BATON ROUGE, LA (WAFB) - Chasing a criminal can lead law enforcement down city streets, but a criminal can go anywhere, obviously. For that reason, law enforcement have to be ready to take a chase to any surface possible, which makes a bicycle officer an effective asset.
"Because your bike can go where units can't go," said Sgt. Kyle Callihan, a bicycle officer with the Baton Rouge Police Department. "You have 28, 29 gears. [A suspect has] three speeds – really fast, really tired and not running at all, that's kind of the three speeds of a guy running."
Sgt. Callihan was speaking to nine law enforcement officers who are spending the week in training sessions.
"This is a 40-hour bicycle course hosted by Baton Rouge Police in conjunction with the International Police Mountain Bike Association," said Sgt. Don Coppola Jr, Public Information Officer with BRPD. "They have come to learn skills on a bicycle that will help them on the streets in Baton Rouge."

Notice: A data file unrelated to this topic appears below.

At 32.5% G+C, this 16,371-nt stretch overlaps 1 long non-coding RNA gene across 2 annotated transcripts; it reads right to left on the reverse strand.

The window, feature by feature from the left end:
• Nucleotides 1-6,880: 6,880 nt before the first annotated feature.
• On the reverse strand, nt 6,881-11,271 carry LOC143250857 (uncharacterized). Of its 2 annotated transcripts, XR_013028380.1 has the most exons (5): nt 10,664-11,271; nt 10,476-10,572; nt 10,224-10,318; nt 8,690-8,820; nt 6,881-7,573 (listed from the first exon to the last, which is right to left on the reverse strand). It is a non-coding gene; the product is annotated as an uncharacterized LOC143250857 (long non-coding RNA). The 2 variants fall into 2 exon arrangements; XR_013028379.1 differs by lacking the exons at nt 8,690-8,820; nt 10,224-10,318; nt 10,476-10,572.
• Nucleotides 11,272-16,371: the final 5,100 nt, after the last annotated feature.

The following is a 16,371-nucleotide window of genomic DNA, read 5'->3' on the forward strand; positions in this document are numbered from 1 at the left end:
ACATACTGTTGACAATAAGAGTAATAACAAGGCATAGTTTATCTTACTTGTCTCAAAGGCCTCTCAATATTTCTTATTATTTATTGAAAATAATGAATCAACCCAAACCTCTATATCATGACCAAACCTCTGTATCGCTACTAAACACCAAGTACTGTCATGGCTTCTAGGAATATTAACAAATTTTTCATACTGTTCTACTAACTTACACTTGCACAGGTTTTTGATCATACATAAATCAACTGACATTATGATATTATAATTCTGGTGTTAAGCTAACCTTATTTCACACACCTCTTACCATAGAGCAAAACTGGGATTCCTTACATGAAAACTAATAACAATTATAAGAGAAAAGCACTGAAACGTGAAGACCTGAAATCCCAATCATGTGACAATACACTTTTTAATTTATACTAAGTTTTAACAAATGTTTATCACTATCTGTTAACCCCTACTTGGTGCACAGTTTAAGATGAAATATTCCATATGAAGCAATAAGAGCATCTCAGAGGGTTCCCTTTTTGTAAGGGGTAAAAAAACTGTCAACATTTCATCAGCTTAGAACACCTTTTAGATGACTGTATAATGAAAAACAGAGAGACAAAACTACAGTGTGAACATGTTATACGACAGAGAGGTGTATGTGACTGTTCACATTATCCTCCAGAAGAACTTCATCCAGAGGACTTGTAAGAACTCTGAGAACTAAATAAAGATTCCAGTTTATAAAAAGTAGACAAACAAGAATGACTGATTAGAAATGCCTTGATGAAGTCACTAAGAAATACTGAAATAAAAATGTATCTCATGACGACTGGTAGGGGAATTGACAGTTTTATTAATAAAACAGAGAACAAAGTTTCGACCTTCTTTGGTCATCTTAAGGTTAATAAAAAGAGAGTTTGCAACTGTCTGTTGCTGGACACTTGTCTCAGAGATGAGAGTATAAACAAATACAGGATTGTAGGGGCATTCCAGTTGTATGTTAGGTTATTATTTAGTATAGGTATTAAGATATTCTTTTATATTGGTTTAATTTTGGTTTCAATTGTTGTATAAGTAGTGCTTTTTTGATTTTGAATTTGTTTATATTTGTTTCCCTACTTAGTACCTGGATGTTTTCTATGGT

The class includes BRPD officers as well as officers from the Southern University Police Department and the Department of Public Safety.
"They work on slow speed riding, they work on curb ascents and descents, along with climbing up stairs and down stairs, criminal apprehension, so everything they need to do their job, just on a bicycle," explained Sgt. Coppola.
During the lessons, Sgt. Callihan used a recent example to drive the point home about the need to conserve energy when working a detail on a bike.
"Earth Day came, it was all over the place," he said. "If I would have dropped my bike and had to chase somebody and then get on my bike again and then chase, I would get tired because I wasn't riding my bike everywhere. If they ran, I'd chase them on my bicycle."
The Baton Rouge Police Department recently expanded its downtown bicycle unit. There are a total of 16 officers assigned to that department.